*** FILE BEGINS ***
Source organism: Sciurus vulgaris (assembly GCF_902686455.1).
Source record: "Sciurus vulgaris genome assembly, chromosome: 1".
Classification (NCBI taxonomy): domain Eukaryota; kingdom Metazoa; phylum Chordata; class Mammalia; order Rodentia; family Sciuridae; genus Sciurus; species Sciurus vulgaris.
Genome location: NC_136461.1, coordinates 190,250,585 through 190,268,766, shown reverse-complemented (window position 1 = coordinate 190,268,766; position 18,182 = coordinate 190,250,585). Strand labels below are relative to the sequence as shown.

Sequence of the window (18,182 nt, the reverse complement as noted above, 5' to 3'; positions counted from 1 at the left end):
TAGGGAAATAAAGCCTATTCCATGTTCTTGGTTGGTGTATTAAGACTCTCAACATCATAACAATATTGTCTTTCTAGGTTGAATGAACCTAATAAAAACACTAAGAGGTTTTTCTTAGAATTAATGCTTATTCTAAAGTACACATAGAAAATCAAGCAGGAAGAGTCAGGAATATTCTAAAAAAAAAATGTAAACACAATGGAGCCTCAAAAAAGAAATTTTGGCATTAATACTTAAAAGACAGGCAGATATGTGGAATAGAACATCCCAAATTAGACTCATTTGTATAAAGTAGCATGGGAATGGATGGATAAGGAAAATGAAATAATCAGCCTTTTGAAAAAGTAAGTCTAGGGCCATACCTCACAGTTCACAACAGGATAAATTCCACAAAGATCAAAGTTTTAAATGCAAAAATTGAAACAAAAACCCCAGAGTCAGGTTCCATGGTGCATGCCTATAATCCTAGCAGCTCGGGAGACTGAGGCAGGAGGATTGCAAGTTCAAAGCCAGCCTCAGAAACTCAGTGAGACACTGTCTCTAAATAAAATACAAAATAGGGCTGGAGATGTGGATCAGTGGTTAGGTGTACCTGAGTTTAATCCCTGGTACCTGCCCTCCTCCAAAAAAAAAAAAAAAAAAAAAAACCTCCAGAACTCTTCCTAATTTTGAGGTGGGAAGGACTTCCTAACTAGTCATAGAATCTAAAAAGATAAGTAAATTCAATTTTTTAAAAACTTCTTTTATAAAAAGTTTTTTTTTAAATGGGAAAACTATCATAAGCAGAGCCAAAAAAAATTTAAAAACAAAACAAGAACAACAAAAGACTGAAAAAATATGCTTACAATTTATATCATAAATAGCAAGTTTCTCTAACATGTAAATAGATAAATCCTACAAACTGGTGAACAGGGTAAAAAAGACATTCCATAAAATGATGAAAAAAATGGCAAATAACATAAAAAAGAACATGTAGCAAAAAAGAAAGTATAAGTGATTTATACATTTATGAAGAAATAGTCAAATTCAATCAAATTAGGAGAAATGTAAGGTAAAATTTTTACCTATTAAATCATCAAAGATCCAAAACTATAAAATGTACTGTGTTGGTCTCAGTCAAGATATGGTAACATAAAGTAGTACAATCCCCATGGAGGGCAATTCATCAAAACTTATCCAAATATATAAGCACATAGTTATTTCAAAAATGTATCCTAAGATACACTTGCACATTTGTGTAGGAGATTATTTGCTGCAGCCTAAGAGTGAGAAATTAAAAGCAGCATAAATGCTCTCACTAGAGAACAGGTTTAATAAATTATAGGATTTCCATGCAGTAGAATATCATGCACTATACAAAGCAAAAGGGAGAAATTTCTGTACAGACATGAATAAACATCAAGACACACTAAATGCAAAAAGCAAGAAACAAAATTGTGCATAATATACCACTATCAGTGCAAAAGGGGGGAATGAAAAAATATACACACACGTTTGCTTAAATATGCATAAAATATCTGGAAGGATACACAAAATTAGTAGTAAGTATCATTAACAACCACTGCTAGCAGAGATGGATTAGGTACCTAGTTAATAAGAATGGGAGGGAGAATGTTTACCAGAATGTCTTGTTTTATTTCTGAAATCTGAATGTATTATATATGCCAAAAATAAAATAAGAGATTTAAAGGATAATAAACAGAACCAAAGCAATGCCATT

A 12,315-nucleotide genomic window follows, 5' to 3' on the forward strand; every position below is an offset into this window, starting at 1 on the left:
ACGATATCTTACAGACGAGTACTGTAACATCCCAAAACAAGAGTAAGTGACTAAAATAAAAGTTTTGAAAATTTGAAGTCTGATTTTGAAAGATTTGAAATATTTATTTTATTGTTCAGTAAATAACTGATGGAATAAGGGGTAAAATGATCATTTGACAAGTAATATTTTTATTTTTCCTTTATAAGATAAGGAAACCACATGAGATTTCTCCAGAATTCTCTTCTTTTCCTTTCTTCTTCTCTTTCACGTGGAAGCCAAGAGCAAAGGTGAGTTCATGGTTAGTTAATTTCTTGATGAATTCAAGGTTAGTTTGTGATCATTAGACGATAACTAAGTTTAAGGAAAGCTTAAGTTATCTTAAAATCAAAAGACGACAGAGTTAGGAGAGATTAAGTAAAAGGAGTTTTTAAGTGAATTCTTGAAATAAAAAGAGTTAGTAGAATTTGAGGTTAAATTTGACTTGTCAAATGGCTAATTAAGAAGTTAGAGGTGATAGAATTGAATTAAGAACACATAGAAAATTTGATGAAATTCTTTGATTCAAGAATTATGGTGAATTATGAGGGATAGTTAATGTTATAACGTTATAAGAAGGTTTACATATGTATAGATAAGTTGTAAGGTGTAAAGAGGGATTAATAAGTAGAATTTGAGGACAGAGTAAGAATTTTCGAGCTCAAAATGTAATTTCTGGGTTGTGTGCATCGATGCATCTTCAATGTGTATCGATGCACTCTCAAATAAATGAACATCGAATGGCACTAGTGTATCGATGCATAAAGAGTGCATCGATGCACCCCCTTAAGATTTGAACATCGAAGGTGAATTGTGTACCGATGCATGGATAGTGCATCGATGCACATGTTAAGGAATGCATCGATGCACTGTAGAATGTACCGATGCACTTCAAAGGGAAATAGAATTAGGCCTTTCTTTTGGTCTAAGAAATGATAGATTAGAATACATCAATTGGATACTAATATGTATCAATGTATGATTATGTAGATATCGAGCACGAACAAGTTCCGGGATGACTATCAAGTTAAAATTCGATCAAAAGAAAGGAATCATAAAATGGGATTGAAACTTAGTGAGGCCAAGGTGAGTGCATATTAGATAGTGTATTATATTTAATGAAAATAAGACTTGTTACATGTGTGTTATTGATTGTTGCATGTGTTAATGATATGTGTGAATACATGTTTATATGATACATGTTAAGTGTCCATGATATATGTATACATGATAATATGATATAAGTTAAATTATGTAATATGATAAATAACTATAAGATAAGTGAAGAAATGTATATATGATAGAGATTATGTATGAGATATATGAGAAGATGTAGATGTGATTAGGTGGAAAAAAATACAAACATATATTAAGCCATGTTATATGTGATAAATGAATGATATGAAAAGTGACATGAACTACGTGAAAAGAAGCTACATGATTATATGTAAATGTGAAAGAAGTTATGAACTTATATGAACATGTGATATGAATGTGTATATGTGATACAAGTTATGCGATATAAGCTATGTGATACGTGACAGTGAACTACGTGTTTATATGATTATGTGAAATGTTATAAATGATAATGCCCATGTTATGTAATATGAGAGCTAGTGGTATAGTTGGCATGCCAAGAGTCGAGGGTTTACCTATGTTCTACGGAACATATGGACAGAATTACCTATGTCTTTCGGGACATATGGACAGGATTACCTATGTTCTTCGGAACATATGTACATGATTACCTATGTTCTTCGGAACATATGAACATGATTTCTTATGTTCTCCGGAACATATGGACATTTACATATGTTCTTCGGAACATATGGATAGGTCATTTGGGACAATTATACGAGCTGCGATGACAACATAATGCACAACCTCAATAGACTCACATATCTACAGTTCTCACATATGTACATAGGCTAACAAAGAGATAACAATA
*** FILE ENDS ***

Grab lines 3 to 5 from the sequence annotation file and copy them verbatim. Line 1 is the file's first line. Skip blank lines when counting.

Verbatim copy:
Classification (NCBI taxonomy): domain Eukaryota; kingdom Metazoa; phylum Chordata; class Mammalia; order Rodentia; family Sciuridae; genus Sciurus; species Sciurus vulgaris.
Genome location: NC_136461.1, coordinates 190,250,585 through 190,268,766, shown reverse-complemented (window position 1 = coordinate 190,268,766; position 18,182 = coordinate 190,250,585). Strand labels below are relative to the sequence as shown.

Sequence of the window (18,182 nt, the reverse complement as noted above, 5' to 3'; positions counted from 1 at the left end):